SPECIAL SERIES : May Day 2006 Coverage
SF State Students Honor Immigrant Rights
The Cesar Chavez Student Center was closed down in honor of 'A Day Without Immigrants'
May 2, 2006 2:44 PM
For the first time in history, the doors to SF State’s Cesar Chavez Student Center were closed and locked during school hours in honor of “A Day Without Immigrants.”
The Cesar Chavez Student Governing Board was behind the closure.
“This issue is effecting the whole nation and there is a big population of immigrants, and sons and daughters of immigrants, on campus, and the government is trying to criminalize our population,” said Liliana Cortez, 21, the board’s chairperson, and a Raza junior. “Our goal is to build a connection with campus and the community outside and be proactive, not to be reactionary.”
Last December, the House of Representatives passed HR4437, which makes illegal immigration a felony. The bill is currently under debate in the U.S. Senate.
Cortez set up a table in front of the Student Information Desk, and handed out free scantrons, blue books, pencils and flyers “supporting a fair, just and humane immigrant legislation.”
To show support for the cause, students participated in class walkouts and marches.
Arturo Sernas, 21, history junior, welcomed the marchers to approach the Malcolm X Plaza stage to voice their thoughts on immigrant rights.
Students, one by one, spoke their part.
Chris Velasco said that he believes an attack on immigrants is an attack on home.
“These are hard working people coming here just to benefit their lives and we need to support them,” said Velasco, 18, undeclared freshman, to the crowd chanting, “¡Sí se Puede!” which means, “Yes we can.”
Michael Hoffman, 25, math graduate student, talked about previous immigrant strikes in Chicago that led to unions and 8-hour workdays.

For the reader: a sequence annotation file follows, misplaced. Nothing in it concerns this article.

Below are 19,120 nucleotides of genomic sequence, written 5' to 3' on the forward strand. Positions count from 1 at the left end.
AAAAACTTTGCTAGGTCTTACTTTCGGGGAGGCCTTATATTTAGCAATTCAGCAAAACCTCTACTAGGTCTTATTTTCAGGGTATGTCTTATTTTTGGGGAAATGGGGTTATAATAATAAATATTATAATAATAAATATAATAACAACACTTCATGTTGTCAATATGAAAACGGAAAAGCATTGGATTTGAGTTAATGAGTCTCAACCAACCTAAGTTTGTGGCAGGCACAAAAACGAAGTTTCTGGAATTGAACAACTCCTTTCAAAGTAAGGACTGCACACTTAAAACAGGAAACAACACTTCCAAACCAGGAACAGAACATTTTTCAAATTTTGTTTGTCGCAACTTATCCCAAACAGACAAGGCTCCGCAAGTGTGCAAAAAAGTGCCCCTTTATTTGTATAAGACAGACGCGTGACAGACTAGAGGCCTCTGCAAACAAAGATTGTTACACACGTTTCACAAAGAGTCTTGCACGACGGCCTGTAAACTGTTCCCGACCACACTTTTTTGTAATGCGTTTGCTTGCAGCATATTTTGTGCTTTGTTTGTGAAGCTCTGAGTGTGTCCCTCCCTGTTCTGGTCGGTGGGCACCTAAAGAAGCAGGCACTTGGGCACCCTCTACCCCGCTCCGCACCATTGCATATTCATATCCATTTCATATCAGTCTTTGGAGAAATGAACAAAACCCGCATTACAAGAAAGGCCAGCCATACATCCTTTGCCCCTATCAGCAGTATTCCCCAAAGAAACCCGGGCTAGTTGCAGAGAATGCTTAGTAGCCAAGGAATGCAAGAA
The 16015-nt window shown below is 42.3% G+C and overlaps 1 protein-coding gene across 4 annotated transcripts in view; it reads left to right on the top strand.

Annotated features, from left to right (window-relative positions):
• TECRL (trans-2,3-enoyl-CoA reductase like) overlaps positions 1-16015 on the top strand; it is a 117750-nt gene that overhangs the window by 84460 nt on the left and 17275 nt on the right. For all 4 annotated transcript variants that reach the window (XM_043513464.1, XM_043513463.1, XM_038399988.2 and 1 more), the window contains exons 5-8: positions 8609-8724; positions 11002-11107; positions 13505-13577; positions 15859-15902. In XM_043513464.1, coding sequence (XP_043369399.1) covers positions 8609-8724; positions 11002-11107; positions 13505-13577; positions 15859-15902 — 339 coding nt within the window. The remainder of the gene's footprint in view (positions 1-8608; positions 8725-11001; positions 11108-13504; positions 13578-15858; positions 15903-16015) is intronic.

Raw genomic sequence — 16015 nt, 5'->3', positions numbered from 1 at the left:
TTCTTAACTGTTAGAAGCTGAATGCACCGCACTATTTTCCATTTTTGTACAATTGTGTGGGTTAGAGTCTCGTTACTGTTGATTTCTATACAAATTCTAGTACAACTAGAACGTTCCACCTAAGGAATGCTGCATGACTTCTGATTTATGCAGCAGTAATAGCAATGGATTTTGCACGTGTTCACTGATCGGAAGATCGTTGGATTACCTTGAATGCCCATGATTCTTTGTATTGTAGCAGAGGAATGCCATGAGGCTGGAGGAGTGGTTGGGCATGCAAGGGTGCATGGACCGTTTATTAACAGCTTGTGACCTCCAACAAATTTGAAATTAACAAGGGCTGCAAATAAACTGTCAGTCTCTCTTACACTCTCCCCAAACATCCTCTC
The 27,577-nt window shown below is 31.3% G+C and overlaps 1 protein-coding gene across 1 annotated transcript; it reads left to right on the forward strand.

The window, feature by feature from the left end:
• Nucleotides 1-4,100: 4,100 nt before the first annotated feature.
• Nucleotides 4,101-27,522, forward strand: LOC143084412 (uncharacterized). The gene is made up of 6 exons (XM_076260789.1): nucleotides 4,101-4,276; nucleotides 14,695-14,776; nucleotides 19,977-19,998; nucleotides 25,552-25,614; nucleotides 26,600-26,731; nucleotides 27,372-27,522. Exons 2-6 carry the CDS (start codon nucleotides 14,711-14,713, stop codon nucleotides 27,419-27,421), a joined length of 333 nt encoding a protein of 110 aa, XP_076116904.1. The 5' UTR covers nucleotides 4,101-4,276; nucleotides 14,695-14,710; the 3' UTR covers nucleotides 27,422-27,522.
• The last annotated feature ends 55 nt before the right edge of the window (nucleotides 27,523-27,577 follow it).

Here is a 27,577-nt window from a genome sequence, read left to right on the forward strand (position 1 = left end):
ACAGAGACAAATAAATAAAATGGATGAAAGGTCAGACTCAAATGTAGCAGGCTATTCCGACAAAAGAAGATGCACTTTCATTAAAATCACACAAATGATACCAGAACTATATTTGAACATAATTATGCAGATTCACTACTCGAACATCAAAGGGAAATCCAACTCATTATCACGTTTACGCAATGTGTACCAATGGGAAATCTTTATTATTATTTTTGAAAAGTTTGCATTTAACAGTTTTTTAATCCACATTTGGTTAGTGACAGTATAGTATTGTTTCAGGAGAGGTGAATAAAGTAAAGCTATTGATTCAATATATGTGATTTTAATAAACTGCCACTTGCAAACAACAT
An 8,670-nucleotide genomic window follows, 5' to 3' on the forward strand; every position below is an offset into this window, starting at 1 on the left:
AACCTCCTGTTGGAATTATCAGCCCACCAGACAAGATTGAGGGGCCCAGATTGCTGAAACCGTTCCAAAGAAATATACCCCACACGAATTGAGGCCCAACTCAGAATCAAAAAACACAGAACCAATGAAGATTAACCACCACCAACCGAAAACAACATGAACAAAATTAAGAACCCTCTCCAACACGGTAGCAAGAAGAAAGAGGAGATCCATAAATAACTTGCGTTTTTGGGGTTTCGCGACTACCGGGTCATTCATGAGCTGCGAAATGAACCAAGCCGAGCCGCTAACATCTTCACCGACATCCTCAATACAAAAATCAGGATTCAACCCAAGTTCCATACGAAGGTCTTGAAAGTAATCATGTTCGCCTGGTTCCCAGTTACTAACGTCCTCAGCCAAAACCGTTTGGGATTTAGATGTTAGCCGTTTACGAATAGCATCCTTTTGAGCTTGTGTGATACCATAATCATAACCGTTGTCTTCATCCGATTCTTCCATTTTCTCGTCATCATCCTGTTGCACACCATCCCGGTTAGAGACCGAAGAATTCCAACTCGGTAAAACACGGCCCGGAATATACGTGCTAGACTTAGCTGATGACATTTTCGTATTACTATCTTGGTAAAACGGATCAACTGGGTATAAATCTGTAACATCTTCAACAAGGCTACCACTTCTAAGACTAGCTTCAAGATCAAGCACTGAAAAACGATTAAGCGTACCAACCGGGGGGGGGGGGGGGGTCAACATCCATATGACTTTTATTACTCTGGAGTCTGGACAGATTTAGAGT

“Those immigrant protesters were fired upon by police,” he said. “People were murdered for their rights and that struggle got us a union. Once again, labor laws are being chipped away. A movement must force bosses and government to take action to stop the demonization of immigrant workers.”
By 10:45 a.m., the crowd had grown to about 200 students. Some chanted, while others stood with their arms folded, like Leigh Wolf and AJ Weissmiller, both members of SF State’s College Republicans.
“It’s like everything is tolerated but intolerance,” said Weissmiller. “They say that they’re inviting everyone to express their opinion, unless it’s contrary to their present beliefs.”
Wolf, the press information officer of the College Republicans, raised his hand to speak, but was ignored by the students organizing the campus protest.
“They say they want diversity,” said Wolf. “It’s like ‘equal rights for everyone, unless you’re a Republican.’”
The crowd proceeded to march in a circle around Malcolm X Plaza chanting, “Whose school? Our school! Whose war? Their war!” The group then started making their way through campus. They sang out “No ala Migra” – “No for INS,” as they marched pass the long lines outside Café Rosso that had developed because it was one of the only places on campus to buy food.
However, Kristi Vizza, 18, a freshman business and dance double major wasn’t bothered by the longer wait time in line.
“It’s not that big of a deal,” she said. “I understand why they’re doing it, and if I get my bagel five minutes later than usual, it’s not the end of the world.”
“I just wanted a water,” said Jacey Correia, 21, a senior hospitality management major. “There are some people at a table selling water and hot dogs and stuff, so it’s not that detrimentally effective though.”
Correia was referring to the table - selling hot dogs, hamburgers, muffins, water, and coffee - that was sponsored by the Pre-Law Society on campus. They refused to comment on the situation or participate in a walkout.
After leading the march though campus, Sernas got on the Muni with a group of approximately 250 students and faculty to protest at the Civic Center.
“It’s amazing,” said Sernas, whose voice was horse from all the yelling. “There’s a lot of anger on campus and people are really becoming active. We picked up about five more people straight out of their classrooms.”
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